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Published: October 16th 2016
Architecture and detail of designs in Bali is beyond comprehension. Detailed and beautiful.
I'm sitting in a Muslim owned restaurant in Fort Kochi, cooled by a breeze from the Indian Ocean even though the air is still sticky and humid. Something about tropical weather and palm trees makes any place feel like a vacation.
We arrived to Kochi in the Kerala state a few days ago and in 2 days we will be in Delhi up north. I had believed a quick jaunt in southern India would be a less jolting culture shock than jumping straight to the insanity of New Delhi. India is still the most foreign place I've been though. I'm finding myself wondering what the customs are and how can I act without being offensive. Can I show my shoulders? My knees? How do I eat my food? Who can I talk to? Am I being ripped off? And what the hell is that guy saying (even though he's speaking more proper English than I know)?
Kochi was once a Portuguese colony so the buildings have tall ceilings and are painted in pale blue, pink, green and yellow. They have an old charm to them, yet a uniquely Indian flair. Most of the folks in this area are Catholic,
a byproduct of the previous inhabitants. Many of the men also sport tiny and tight little European mustaches as well.
We have eaten a ton of dosas already, crispy pancake like things rolled up with spiced potatoes and curry sauce. Maybe too many dosas. We've also tried Tibetan food: manchurian, momos, and homemade wheat flour noodles. Our homestay mom made us pancakes for breakfast too (usually breakfast is curry). They were like crepes filled with cardamom coconut flakes. Yum! I always love dessert for breakfast.
I tried soursop fruit. It's similar to a chirmoya but has a ton more seeds and really takes some patience to eat, but the soft white flesh makes it work it. Lots of mango juices and papayas.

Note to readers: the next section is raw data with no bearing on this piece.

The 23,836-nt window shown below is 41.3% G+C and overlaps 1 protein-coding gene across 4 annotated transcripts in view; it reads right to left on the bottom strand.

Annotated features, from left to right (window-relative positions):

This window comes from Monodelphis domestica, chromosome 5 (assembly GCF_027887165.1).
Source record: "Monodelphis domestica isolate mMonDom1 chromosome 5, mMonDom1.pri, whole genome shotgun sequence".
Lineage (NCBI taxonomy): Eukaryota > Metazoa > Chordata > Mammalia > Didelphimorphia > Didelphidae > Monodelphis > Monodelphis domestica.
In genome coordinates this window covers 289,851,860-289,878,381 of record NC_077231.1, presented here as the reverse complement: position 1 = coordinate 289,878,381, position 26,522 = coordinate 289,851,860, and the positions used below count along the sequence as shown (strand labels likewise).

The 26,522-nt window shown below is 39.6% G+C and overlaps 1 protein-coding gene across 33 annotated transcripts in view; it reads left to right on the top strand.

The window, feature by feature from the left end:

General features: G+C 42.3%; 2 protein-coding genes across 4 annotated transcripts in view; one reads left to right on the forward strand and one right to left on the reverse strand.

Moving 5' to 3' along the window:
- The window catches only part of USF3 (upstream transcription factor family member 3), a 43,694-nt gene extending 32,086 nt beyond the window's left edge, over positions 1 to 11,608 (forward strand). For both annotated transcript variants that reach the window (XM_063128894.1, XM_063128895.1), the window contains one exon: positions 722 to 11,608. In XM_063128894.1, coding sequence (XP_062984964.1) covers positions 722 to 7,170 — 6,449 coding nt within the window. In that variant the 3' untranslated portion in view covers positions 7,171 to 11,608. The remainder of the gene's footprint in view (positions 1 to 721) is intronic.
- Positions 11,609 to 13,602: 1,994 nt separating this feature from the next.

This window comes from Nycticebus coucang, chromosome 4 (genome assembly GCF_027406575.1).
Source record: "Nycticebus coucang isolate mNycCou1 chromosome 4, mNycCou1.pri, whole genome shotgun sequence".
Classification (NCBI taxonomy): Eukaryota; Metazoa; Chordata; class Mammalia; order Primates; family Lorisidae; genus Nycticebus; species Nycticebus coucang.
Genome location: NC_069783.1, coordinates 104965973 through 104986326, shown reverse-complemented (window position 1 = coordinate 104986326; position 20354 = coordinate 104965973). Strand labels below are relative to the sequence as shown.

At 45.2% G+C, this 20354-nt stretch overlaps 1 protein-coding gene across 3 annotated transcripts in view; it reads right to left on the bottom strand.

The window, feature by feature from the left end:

This morning I practiced hatha yoga with an Indian teacher- my first time ever. Admittedly it's also the second yoga class I've been to since I left home. I knew that part of this trip would be disconnecting from my identity of "yogi" or "yoga teacher", but I have to admit, it's hard to figure out who I am when people ask me what I do back in the USA. Still working on figuring out
who I am.
Many of the tuk tuk drivers are just part of a tourist trap to bring tourists to government owned shops, but one thing I've heard from the drivers and other folks multiple times is how lucky I am to be American. It's a hard concept to grasp when there are clowns running for president and my dreams have always led me to far off countries, but it's also opened my eyes to how I am quite lucky to be American. Per their reasoning, it's a clean country, we have the freedom to go where we want, we can do any job we chose, and there is great technology. With caveats, that's all true and being in a country like India I can see how different life here is. Just another reminder to be grateful for the life I was blessed into.
Last night we watched a Katahkali show. Four men dress with elaborate character makeup and costumes and then perform a story from the Mahabarata using a unique form of sign language and intense facial
Expressions. The best part of the show was watching the makeup, a transformation that turns tiny Indian men into beautiful
This father and son stopped me asking me to take their photo. They also showed me his ID card and asked me to mail it to them.
Parvati, fierce Arjuna or majestic Shiva. We also saw a traditional flute and tabla (hand drum) concert at the same place, Kerala katahkali Center.
I've been mostly on my own the past few days- Orion and I are needing some space and time. That's not a surprise at all though. Could you realistically spend 24/7 with the same person for 5 months without wanting to rip their throat out at some point? It's a challenge to be individuated and to meet other people when we are doing everything together.
We had spent about 3 days in Bali as well, but I'll skip writing about that in detail. We stayed in Kuta Beach as its closest to the airport, but I can say that it's definitely not my scene. Arriving there was the same shock as arriving to Phuket, only more difficult because I am traveling with a man and I don't drink or go to bars/clubs these days. We shopped, got scammed into a timeshare presentation, and ate some great vegan food.
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